Wine: Exempting Other Drinks

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by R. Ari Enkin

Both bread and wine can exempt other foods from the need for a blessing before one eats them. In the case of bread, it is because bread is the basic staple of life and the primary food of almost any meal. In the case of wine, it is because it is the most prominent drink which “gladdens the heart of man.”1 As such, the sages ordained that when one eats bread, most other foods that are eaten in the same meal are “covered” by the blessing recited on the bread. Individual blessings are not recited on most other foods. So too, when one drinks wine, all other drinks that are consumed in the same drinking session are “covered” by the blessing recited on the wine.2 Bread is called “the king of all foods” and wine is called “the king of all beverages.”3

In fact, not only does wine exempt regular beverages from a blessing, it even exempts watery foods, such as certain yogurts and ice cream from a blessing, as well.4 Furthermore, due to its unique status, wine is not exempted by bread. Therefore, one who drinks wine during a bread meal is required to recite a blessing on it.5 Bread and wine are also the only foods that were assigned their own unique blessings; all other foods are grouped together under one of several categories, and share the same blessing as all other foods in that category.

So too, just as the bracha rishona recited before bread and wine exempts other foods and drinks consumed along with them, the bracha achrona recited after bread and wine exempts the other foods that were eaten, as well. As such, Birkat Hamazon covers everything eaten during a meal6 and “al hagefen” covers all drinks that were consumed along with wine.7 Grape juice is considered as wine for all these purposes.8 Although there is a view that the blessing recited over wine in the course of a mitzva, such as at Kiddush, does not exempt other drinks consumed during that drinking session, the halacha is not in accordance with this view.9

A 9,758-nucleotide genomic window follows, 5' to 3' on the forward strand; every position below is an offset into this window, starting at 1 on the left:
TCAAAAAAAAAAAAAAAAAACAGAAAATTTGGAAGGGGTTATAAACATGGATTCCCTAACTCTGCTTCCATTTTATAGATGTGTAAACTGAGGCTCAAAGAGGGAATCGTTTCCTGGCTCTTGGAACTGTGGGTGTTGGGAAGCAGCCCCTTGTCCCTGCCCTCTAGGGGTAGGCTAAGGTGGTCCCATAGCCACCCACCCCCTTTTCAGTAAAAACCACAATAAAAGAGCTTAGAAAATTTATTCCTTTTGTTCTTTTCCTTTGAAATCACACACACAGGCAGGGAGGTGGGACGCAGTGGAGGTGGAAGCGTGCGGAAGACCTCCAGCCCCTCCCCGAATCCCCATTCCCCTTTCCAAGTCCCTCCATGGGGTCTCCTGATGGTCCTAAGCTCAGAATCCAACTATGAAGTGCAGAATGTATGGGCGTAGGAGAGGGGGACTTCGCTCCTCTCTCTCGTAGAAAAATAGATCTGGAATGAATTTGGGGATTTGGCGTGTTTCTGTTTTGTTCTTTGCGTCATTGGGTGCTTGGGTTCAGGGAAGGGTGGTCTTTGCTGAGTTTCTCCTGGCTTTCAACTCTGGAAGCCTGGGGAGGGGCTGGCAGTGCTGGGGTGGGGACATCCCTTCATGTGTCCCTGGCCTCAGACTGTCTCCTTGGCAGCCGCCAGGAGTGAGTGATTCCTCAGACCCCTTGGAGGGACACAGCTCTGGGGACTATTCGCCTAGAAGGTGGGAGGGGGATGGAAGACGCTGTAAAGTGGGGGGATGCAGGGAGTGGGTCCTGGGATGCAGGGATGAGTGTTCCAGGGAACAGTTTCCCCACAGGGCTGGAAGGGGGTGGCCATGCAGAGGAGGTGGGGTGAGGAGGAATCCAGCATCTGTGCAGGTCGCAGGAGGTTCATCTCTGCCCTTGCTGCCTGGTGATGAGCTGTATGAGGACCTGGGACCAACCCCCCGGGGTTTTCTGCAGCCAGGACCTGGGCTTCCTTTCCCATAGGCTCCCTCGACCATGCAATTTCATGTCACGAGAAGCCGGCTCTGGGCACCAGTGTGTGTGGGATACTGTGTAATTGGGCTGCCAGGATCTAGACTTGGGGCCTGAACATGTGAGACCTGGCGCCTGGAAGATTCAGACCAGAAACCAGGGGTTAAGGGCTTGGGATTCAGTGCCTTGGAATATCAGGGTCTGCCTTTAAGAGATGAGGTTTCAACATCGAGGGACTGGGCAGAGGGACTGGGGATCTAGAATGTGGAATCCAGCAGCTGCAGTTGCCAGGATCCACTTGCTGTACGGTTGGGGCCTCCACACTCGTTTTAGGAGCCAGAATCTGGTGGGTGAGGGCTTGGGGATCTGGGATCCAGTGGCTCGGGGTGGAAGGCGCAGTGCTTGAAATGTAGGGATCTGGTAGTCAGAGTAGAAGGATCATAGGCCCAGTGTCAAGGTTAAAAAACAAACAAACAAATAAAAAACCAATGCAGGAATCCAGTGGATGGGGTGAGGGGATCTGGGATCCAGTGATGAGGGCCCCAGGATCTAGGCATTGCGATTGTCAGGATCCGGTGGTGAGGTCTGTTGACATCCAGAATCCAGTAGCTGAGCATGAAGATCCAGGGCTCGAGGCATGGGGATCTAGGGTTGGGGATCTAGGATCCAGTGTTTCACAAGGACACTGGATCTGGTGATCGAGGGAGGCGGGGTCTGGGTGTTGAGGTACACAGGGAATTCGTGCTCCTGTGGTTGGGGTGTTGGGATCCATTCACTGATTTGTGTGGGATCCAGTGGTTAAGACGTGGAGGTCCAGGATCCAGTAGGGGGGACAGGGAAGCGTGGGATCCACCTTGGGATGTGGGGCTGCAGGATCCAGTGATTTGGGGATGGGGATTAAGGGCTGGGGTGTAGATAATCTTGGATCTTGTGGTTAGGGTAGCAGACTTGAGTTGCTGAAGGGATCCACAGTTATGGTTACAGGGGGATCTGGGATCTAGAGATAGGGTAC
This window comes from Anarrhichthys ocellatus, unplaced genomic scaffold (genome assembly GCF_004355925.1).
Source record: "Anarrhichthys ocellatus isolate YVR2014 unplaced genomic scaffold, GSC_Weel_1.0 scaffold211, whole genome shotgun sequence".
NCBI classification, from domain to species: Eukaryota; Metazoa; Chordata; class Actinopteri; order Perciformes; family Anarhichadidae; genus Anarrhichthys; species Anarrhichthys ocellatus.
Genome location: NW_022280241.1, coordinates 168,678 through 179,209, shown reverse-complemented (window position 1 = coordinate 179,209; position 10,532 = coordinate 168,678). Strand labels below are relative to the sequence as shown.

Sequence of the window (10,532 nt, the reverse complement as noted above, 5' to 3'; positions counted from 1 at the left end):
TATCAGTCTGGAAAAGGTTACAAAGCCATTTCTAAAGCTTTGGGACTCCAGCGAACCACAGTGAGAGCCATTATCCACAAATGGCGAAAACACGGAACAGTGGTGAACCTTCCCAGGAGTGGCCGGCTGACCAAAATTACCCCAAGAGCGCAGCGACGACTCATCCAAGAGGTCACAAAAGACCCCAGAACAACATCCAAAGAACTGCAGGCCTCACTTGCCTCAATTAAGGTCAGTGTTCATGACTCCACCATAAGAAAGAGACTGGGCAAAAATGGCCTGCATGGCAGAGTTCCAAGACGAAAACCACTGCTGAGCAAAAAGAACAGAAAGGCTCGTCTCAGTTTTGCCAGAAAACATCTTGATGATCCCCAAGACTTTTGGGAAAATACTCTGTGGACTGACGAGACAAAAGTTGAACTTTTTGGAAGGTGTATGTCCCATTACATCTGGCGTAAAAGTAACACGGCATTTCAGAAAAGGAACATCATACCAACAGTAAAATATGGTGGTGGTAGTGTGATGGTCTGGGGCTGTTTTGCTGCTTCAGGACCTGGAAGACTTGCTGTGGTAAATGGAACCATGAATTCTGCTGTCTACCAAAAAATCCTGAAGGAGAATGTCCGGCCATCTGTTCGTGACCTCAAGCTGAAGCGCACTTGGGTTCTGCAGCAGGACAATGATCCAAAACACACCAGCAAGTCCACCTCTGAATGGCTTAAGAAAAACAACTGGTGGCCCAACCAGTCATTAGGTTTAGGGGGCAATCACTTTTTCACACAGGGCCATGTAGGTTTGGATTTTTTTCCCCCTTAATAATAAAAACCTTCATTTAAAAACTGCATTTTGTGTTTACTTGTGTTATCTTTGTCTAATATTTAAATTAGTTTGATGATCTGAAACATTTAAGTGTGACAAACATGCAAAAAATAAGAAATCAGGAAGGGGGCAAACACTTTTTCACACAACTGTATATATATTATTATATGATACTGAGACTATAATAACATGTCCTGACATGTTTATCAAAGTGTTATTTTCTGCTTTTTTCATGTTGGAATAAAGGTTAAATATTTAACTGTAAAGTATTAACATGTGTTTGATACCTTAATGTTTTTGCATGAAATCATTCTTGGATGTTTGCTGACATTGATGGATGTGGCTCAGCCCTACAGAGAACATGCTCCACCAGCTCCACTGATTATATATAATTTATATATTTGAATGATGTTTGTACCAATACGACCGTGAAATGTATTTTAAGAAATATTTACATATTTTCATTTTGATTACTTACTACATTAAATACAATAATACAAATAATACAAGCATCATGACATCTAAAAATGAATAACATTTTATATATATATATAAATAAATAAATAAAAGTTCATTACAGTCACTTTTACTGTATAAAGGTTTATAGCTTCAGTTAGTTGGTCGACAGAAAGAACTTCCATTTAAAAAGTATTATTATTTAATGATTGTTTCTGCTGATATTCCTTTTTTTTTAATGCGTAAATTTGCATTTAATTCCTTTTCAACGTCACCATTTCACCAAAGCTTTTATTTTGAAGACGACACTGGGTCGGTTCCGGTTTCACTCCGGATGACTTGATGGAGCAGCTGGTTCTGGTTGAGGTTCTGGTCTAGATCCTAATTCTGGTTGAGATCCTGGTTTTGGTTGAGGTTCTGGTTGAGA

It is preferable for all drinks that one intends to consume along with the wine be present at the time one recites the blessing on the wine. However, even drinks that were not present at the time one recited the blessing over wine are covered if one had them in mind or one regularly drinks such beverages with wine.10 In order for the blessing over wine to properly exempt other drinks, one must actually drink some wine.11 According to most authorities, it does not suffice to merely hear the blessing recited over wine or to appoint another person to drink it, both of which are common occurrences at Kiddush.12 In both such cases, one would need to recite a separate blessing on the drinks that one will consume. Some are of the opinion that only a sip of wine must be consumed in order to exempt all other drinks, while others rule that one must drink at least a cheekful of wine.13 There is an even a view that one most drink several cups of wine in order for the wine to exempt other drinks from a blessing.14 The halacha, however, is not in accordance with this view.

  1. Tehillim 104:15. 

  2. Berachot 41b; OC 174:2. 

  3. Tosfot, Berachot 42a. 

  4. Piskei Teshuvot 174:3. 

  5. Berachot 42a; OC 174:1. 

  6. Including any wine drunk during the meal. OC 174:6; Mishna Berura 174:23-25. 

  7. See Sha’ar Hatziun 208:70. 

  8. See: V’zot Habracha p. 267. 

  9. Mishna Berura 174:39; Shulchan Aruch Harav, OC 174:4. 

  10. Mishna Berura 174:3; Shevet Halevi 3:16. 

  11. Mishna Berura 174:3. 

  12. Aruch Hashulchan, OC 174:3. 

  13. Biur Halacha 174:2; Shulchan Aruch Harav, OC 174:4. 

  14. Chayei Adam 55:4. 

About Ari Enkin

Rabbi Ari N. Enkin, a resident of Ramat Beit Shemesh, is a researcher and writer of contemporary halachic issues. He is the author of the “Dalet Amot of Halacha” series (8 volumes), Rabbinic Director of United with Israel and a RA"M at a number of yeshivot.

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